Symantec is trying to capitalize on the Internet of Things gold rush by becoming one of the premier protection suites for zero day hacks against IoT devices. By 2020, Symantec says that the global IoT market share will include over 25 billion devices. Since IoT is still within its infancy, Symantec is making this early move so that it can be one of the more recognized names in IoT security.
When you think about all of the different types of hacks an IoT device could be susceptible to encountering, it becomes clear that security should the top priority of organizations that use IoT. Since IoT is being consumerized, protection for these IoT is more important than ever.
“As IoT innovation and adoption continues to grow, so has the opportunity for new cyber security risks. This is the next frontier. In the automotive industry, hackers can literally steer the car and ‘hit the brakes’ from their keyboards,” says Shankar Somasundaram, the Senior Director of Internet of Things Security at Symantec.
“Symantec is partnering with manufacturers in the automotive, industrial control, and semiconductor industries, in addition to our work in healthcare and retail markets,” Somasundaram adds.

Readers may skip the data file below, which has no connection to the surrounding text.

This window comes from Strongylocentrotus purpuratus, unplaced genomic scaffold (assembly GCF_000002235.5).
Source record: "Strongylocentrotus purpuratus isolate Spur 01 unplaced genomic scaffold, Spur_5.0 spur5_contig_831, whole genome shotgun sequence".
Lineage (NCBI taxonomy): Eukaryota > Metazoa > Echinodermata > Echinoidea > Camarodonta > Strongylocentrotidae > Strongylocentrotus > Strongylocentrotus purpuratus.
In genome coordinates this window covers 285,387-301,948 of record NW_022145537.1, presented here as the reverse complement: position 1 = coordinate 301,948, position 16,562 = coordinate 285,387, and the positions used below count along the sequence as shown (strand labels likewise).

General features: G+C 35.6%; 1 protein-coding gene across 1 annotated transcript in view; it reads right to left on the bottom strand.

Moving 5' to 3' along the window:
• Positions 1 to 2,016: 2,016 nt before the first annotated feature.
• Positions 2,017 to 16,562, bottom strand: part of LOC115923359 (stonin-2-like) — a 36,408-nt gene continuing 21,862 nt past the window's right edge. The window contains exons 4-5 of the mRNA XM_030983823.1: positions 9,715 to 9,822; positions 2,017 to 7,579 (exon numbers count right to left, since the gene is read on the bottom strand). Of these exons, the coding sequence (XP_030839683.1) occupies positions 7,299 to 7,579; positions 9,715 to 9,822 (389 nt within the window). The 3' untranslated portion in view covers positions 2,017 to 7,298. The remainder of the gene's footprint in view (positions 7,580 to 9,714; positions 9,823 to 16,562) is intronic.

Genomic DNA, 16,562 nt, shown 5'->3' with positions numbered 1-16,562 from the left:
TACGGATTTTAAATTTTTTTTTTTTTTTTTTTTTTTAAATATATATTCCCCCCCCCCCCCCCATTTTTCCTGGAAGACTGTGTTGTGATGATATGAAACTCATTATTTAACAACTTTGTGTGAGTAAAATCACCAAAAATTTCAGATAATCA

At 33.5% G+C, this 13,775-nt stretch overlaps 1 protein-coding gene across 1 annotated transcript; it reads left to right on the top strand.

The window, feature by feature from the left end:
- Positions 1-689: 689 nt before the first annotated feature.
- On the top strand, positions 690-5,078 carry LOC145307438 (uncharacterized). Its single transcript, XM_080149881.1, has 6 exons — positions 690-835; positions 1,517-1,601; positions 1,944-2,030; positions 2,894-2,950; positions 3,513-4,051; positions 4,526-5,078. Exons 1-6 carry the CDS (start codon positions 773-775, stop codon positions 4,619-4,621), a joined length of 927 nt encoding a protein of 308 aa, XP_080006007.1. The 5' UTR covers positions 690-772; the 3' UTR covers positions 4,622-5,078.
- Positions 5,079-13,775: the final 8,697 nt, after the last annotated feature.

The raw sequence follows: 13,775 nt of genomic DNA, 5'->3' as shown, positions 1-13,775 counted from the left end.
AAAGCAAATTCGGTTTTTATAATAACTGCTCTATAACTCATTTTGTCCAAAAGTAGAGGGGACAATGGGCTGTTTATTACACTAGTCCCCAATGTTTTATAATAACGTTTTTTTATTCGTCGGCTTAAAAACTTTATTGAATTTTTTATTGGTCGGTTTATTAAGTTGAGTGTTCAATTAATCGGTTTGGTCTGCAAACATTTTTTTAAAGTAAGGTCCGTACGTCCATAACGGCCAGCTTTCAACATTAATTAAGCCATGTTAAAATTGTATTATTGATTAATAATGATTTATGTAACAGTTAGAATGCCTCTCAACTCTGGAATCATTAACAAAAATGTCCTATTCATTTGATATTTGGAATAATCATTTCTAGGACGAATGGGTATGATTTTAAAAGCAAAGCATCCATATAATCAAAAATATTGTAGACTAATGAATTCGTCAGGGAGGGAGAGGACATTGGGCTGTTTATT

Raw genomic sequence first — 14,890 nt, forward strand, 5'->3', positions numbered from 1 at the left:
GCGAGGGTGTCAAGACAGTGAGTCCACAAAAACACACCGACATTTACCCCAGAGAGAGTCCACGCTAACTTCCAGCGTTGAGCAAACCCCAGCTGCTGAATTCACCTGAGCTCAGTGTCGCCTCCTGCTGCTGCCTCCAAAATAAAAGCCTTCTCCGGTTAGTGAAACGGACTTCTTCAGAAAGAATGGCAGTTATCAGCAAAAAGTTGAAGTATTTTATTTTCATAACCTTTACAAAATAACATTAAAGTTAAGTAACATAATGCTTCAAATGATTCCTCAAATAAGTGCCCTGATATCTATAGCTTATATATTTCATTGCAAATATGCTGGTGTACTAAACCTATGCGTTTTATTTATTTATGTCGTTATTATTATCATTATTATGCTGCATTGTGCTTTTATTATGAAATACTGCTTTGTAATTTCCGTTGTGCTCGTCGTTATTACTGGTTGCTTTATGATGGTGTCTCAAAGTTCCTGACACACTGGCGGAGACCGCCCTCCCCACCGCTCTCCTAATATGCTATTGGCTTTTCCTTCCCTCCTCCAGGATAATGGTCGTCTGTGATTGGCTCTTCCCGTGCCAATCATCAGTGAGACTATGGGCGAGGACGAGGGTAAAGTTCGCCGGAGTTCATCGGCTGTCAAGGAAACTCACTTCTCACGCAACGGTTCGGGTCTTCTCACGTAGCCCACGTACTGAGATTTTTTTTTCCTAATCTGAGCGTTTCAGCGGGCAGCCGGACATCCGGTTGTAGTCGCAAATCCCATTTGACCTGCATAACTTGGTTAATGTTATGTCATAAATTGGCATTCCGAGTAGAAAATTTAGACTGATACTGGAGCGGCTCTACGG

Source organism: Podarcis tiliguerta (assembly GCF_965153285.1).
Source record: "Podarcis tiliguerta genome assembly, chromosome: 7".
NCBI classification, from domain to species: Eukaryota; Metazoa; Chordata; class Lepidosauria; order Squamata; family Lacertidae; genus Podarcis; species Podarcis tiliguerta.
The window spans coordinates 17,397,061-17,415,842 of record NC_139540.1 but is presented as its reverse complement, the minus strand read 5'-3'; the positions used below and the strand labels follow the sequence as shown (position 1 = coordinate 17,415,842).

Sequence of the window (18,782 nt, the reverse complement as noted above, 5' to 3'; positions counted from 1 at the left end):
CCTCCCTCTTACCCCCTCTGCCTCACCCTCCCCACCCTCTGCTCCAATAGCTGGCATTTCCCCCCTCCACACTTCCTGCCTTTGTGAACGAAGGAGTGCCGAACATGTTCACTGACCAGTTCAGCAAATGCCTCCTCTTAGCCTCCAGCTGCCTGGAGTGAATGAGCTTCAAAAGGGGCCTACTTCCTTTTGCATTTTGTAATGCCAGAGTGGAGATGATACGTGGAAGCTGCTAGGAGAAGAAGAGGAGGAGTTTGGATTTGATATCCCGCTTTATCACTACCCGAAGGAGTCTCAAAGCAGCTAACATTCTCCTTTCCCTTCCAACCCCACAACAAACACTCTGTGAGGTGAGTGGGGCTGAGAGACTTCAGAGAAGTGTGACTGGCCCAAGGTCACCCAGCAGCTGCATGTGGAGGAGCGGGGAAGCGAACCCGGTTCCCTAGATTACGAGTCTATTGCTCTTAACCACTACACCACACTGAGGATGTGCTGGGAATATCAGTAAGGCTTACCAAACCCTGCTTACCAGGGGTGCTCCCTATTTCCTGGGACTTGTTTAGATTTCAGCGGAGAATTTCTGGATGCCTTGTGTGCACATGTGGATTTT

Symantec will protect IoT devices with its new Embedded Critical System Protection (ECSP) suite. With the Symantec Embedded Critical System Protection, IoT device owners can setup encrypted authentication, device security, and analytics.
Symantec is also working with Texas Instruments and wolfSSL to embed security on the IoT device at the chip level. Symantec is calling this approach “Roots of trust” since it will become the cornerstone for IoT device safety. To double check that an IoT device is authorized, Symantec has created a code signing process for certificates that works with a cloud based Signing-as-a-Service for different code formats tailored for IoT. Symantec says that Wincor has signed on as an early adopter of Symantec’s IoT security suite.